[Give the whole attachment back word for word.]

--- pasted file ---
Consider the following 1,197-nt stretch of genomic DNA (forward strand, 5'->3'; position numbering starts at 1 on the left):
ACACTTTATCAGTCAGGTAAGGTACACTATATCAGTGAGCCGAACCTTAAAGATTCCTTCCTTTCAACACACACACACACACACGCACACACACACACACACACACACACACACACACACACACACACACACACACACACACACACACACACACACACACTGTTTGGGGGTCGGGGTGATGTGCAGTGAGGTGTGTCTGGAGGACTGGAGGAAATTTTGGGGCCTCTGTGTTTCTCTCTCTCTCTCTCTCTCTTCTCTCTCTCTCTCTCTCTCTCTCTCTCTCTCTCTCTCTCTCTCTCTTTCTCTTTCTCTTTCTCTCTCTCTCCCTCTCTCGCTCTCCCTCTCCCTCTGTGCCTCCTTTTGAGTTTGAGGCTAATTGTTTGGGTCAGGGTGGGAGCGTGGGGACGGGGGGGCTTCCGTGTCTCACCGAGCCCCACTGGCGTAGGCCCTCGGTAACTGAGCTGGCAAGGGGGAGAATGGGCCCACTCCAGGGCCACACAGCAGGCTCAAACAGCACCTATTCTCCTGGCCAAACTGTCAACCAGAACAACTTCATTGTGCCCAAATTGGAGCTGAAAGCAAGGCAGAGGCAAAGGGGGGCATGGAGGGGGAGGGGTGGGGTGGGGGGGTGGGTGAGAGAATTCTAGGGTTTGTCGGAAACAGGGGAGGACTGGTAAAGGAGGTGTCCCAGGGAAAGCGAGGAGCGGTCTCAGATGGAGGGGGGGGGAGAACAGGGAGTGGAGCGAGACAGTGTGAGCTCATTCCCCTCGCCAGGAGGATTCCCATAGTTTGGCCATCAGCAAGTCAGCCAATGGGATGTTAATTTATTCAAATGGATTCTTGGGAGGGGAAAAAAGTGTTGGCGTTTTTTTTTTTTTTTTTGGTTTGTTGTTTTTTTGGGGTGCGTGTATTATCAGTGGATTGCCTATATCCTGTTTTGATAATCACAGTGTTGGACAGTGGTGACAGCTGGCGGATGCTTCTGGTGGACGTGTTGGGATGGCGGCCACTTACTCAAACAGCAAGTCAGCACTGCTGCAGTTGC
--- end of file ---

Consider the following 1,197-nt stretch of genomic DNA (forward strand, 5'->3'; position numbering starts at 1 on the left):
ACACTTTATCAGTCAGGTAAGGTACACTATATCAGTGAGCCGAACCTTAAAGATTCCTTCCTTTCAACACACACACACACACACGCACACACACACACACACACACACACACACACACACACACACACACACACACACACACACACACACACACACACACTGTTTGGGGGTCGGGGTGATGTGCAGTGAGGTGTGTCTGGAGGACTGGAGGAAATTTTGGGGCCTCTGTGTTTCTCTCTCTCTCTCTCTCTCTTCTCTCTCTCTCTCTCTCTCTCTCTCTCTCTCTCTCTCTCTCTCTCTTTCTCTTTCTCTTTCTCTCTCTCTCCCTCTCTCGCTCTCCCTCTCCCTCTGTGCCTCCTTTTGAGTTTGAGGCTAATTGTTTGGGTCAGGGTGGGAGCGTGGGGACGGGGGGGCTTCCGTGTCTCACCGAGCCCCACTGGCGTAGGCCCTCGGTAACTGAGCTGGCAAGGGGGAGAATGGGCCCACTCCAGGGCCACACAGCAGGCTCAAACAGCACCTATTCTCCTGGCCAAACTGTCAACCAGAACAACTTCATTGTGCCCAAATTGGAGCTGAAAGCAAGGCAGAGGCAAAGGGGGGCATGGAGGGGGAGGGGTGGGGTGGGGGGGTGGGTGAGAGAATTCTAGGGTTTGTCGGAAACAGGGGAGGACTGGTAAAGGAGGTGTCCCAGGGAAAGCGAGGAGCGGTCTCAGATGGAGGGGGGGGGAGAACAGGGAGTGGAGCGAGACAGTGTGAGCTCATTCCCCTCGCCAGGAGGATTCCCATAGTTTGGCCATCAGCAAGTCAGCCAATGGGATGTTAATTTATTCAAATGGATTCTTGGGAGGGGAAAAAAGTGTTGGCGTTTTTTTTTTTTTTTTTGGTTTGTTGTTTTTTTGGGGTGCGTGTATTATCAGTGGATTGCCTATATCCTGTTTTGATAATCACAGTGTTGGACAGTGGTGACAGCTGGCGGATGCTTCTGGTGGACGTGTTGGGATGGCGGCCACTTACTCAAACAGCAAGTCAGCACTGCTGCAGTTGC